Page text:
What’s it mean for the nuke industry and for our zero emissions energy future?
Nuclear power accounts for 20 percent of the electricity generated in the U.S. and for 64 percent of all zero-carbon emission sources. But many nuke power plants are seeing their profits squeezed these days. There’s very little growth in the demand for electricity, thanks to energy efficiency, demand response, and a hobbled economy. Low gas prices have further reduced energy prices—and the profitability of the existing nuclear fleet.
Nuclear plants aren’t subsidized like other non-carbon-emitting energy plants are. Solar and wind are doubly subsidized. They receive direct taxpayer dollars—about $12.1 billion in the last round of the renewal of the Production Tax Credit. And in about 30 states and the District of Columbia, Renewable Portfolio Standard laws mandate that consumers buy a certain amount of the wind and solar power.
Meanwhile, the U.S. has recently been closing viable plants like Wisconsin’s Kewaunee, which in 2008 had won a license extension to 2033, and Vermont Yankee, which in 2011 had its operating license extended for 20 years. Replacing these two plants, even with new, highly efficient plants that burn natural gas, will lead to millions of tons of new carbon emissions.
Morningstar’s Utilities Observer identified a half-dozen other nuclear plants in danger of closure. They include Entergy’s Indian Point plant, which powers Manhattan; the Fitzpatrick and Pilgrim plants in Plymouth, Mass.; Exelon’s Ginna plant, near Rochester, N.Y., and its Three Mile Island plant in Middletown, Pa.; and FirstEnergy’s Davis Besse Plant, near Toledo, Ohio.
The results of a wholesale shutdown of nuclear plants in Germany show that Lyons’ concerns are warranted. After a massive earthquake and tsunami in Japan led to the catastrophic failure of the Fukushima Daiichi nuclear plant in March 2011, Germany rushed to shutter its nuclear fleet. According to the International Energy Agency, German nuclear reactors had been producing 30 to 35 terawatt-hours per year—about one-quarter of the country’s total power. (Not so far off from the United States’ total nuclear fleet contribution of about 19 percent.) Naturally, the only energy source capable of making up for that loss of German generating power has been fossil fuel.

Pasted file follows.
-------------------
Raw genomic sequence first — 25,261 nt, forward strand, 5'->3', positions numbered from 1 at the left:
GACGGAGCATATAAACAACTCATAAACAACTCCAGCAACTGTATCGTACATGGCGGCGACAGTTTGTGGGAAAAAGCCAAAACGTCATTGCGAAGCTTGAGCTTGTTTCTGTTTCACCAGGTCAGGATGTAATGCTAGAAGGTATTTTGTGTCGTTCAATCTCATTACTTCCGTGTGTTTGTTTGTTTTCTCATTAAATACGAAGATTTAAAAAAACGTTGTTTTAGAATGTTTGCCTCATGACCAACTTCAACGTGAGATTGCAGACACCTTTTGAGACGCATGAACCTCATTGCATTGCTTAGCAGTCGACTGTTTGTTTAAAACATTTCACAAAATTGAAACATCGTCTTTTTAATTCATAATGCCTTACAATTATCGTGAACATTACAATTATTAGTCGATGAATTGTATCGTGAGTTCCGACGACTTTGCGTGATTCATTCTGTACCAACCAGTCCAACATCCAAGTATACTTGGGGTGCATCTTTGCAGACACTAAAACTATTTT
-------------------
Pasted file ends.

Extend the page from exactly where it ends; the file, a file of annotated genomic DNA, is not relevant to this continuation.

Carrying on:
Robert Wilson, a mathematical ecologist at the University of Strathclyde in Glasgow, Scotland, analyzed the impact. In an article titled, “Germany’s Nuclear Folly,” Wilson concluded that, depending on whether Germany turned to natural gas or coal to fill the hole left by the loss of the nuclear plants, the move has resulted in a whopping 15 million to 30 million additional tons of carbon dioxide pouring into the atmosphere each year, respectively.
Write a Reply or Comment:
Sign up now to get up to 50% discount on Patio decor !!!